When it comes to Bonds, I’m not sure where people draw the line in the sand and say “this is when he started to juice.” Here’s a fact for you. He was the best player in the game before he started using PEDs. In his last four years with the Pirates, Bonds had fWARs of at least 7.0 and two of those years, he posted fWARs of 9.6 and 9.8. In his first year in San Francisco, he posted an fWAR 10.5. In 1992 and 1993, he had a wRC+ of over 190! That means that his offensive production was almost double what the league average was. Sure, he could have been juicing but this was still in 1992 and 1993 and Bonds was still stealing in the neighbourhood of 30 bases a year. Even if he doesn’t (allegedly) do steroids, this Barry Bonds is still a Hall of Famer. He was easily the greatest player of his era. I’m old enough to remember this Barry Bonds leading the Pittsburgh Pirates to some great years that they’re still trying to recapture.
The same argument goes for Clemens. Sure he was approaching normalcy when he came to Toronto (and allegedly started using PEDs) but he still had three of his eventual seven Cy Youngs by then to go with a 192-111 record, a 3.06 ERA (144 ERA+) and 2590 strikeouts. Even if Clemens reproduced what he did in his final season in Boston (10-13, 3.63 ERA, 1.33 WHIP, 9.5 K/9, 242 2/3 innings), for four more years, he still would have made the Hall of Fame or would have been, at the very least, a solid candidate).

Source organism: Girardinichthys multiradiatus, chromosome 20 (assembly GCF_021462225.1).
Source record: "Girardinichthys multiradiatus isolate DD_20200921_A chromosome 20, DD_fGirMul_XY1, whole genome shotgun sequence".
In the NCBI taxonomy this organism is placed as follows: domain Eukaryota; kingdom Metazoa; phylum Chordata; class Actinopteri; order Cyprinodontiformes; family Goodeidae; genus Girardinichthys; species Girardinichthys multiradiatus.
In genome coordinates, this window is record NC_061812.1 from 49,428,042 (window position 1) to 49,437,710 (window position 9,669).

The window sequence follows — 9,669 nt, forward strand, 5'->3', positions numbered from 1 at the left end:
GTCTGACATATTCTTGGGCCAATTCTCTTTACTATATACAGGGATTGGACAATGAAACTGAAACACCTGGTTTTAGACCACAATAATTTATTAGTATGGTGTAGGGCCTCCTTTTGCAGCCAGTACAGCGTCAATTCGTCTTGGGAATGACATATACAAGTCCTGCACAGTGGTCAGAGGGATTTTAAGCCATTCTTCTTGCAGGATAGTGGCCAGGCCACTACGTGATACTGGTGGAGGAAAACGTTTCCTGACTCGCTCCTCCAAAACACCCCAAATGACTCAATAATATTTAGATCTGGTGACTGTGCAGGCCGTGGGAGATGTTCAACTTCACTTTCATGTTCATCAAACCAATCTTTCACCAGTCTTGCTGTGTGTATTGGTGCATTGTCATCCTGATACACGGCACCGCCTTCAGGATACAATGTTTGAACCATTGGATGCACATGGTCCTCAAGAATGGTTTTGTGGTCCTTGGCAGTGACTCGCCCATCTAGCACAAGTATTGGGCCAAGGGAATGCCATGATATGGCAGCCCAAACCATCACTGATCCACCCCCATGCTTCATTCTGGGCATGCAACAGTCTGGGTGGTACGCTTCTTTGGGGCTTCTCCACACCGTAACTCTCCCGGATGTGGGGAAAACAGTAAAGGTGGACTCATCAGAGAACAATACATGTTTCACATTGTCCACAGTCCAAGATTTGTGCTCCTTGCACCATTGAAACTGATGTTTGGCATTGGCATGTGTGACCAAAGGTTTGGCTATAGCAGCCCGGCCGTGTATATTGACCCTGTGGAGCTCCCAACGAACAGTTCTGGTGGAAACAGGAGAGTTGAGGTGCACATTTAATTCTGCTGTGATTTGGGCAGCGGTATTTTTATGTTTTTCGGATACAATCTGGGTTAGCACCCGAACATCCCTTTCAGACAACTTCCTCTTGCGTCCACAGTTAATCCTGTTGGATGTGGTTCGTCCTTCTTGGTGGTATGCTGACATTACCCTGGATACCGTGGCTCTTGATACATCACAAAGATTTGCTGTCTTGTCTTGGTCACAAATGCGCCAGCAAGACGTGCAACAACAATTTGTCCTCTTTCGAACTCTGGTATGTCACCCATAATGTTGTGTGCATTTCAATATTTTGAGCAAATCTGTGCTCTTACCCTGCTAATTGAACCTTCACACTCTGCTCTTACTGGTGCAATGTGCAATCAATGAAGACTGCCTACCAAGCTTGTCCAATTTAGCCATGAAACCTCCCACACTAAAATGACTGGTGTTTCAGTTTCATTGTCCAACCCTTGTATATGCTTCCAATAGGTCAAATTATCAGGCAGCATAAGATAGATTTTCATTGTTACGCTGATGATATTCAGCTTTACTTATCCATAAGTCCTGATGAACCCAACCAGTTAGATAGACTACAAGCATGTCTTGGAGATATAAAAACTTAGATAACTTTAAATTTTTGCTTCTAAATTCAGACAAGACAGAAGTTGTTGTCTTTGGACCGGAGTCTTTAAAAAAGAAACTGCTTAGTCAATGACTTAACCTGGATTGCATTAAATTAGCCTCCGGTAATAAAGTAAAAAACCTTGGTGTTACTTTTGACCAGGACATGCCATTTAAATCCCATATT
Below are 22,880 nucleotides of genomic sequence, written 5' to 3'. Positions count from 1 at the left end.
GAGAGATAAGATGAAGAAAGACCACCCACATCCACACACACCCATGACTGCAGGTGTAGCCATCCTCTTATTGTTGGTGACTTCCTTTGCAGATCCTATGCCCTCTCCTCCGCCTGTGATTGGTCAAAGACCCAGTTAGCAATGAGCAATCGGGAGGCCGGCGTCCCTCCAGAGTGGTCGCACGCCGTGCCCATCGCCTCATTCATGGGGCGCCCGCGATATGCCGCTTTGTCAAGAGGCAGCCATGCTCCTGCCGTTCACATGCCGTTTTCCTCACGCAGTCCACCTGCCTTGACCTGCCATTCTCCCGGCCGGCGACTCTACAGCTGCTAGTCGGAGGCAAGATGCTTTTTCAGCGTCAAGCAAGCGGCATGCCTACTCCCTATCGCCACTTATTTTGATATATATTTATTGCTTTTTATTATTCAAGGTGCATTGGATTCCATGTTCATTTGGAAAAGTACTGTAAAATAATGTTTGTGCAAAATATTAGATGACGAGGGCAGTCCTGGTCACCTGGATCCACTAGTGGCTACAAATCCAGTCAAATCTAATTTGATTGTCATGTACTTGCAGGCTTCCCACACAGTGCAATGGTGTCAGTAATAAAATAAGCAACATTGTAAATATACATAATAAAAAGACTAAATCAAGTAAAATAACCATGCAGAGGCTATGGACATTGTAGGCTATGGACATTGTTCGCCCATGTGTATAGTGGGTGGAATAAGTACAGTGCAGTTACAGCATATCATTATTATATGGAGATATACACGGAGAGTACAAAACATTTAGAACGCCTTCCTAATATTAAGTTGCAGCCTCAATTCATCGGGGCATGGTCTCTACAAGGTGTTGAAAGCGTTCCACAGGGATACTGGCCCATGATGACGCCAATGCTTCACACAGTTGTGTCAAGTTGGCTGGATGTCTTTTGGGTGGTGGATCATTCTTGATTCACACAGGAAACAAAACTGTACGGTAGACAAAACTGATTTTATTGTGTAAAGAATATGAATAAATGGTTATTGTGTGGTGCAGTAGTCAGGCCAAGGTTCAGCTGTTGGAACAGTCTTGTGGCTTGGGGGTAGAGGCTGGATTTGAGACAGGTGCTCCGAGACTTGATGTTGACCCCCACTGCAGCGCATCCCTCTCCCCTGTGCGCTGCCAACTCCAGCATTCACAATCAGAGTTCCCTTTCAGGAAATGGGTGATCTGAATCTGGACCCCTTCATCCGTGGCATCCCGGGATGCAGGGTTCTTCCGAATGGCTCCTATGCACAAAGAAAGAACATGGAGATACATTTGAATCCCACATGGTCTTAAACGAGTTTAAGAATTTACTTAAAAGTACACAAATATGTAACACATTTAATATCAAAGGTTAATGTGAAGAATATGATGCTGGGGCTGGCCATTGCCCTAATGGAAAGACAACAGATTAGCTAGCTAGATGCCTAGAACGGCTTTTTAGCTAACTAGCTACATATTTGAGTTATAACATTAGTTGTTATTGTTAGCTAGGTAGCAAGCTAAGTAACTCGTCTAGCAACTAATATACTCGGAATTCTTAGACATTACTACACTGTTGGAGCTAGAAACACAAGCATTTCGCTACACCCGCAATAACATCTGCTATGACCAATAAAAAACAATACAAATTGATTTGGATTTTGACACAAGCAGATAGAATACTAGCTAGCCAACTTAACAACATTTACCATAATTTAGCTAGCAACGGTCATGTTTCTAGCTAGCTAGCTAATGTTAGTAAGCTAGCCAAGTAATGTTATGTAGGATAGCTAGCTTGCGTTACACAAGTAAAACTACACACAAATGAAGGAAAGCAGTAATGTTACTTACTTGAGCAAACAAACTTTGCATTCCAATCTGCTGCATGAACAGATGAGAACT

Ok, he (allegedly) took ‘roids, won four more Cy Young awards, was selected to six more All-Star Games, had three more 20-win seasons, struck out over 2000 more batters, etc. He broke no major league rules and was never convicted of anything. People didn’t (and still don’t) like him but many writers have used the Ty Cobb comparison. He wasn’t a fantastic guy either and he’s in the Hall.
Because I think that there was rampant PED use by players we know about and still don’t (and may never) know about, I can’t exclude one of the greatest pitchers of all time from the Hall of Fame. Was the playing field level? No, but I don’t think that you have a select few cheaters on one end and 99% on the other end. Remember how betrayed we felt when Ben Johnson was caught doing steroids. He wasn’t exactly the only one in that field who didn’t do it. He was just the one who was caught.
Who else would I have voted for given the chance? Probably Tom Glavine for sure. I’ll chalk up my abstaining from voting for him as being a “first ballot” thing. I want to create some separation between him and Maddux. I think Maddux was that good for that long and was that special a pitcher that I think that Glavine will go in but, in my mind, he’s in a slightly different class as Maddux.
I could also be convinced by Jeff Bagwell and Mike Mussina. I’ll vote for them next year when the Baseball Writers Association of America sends me my ballot. I’m still waiting, guys. And no, with great apologies to Jack Morris, I just don’t think he’s a Hall of Famer.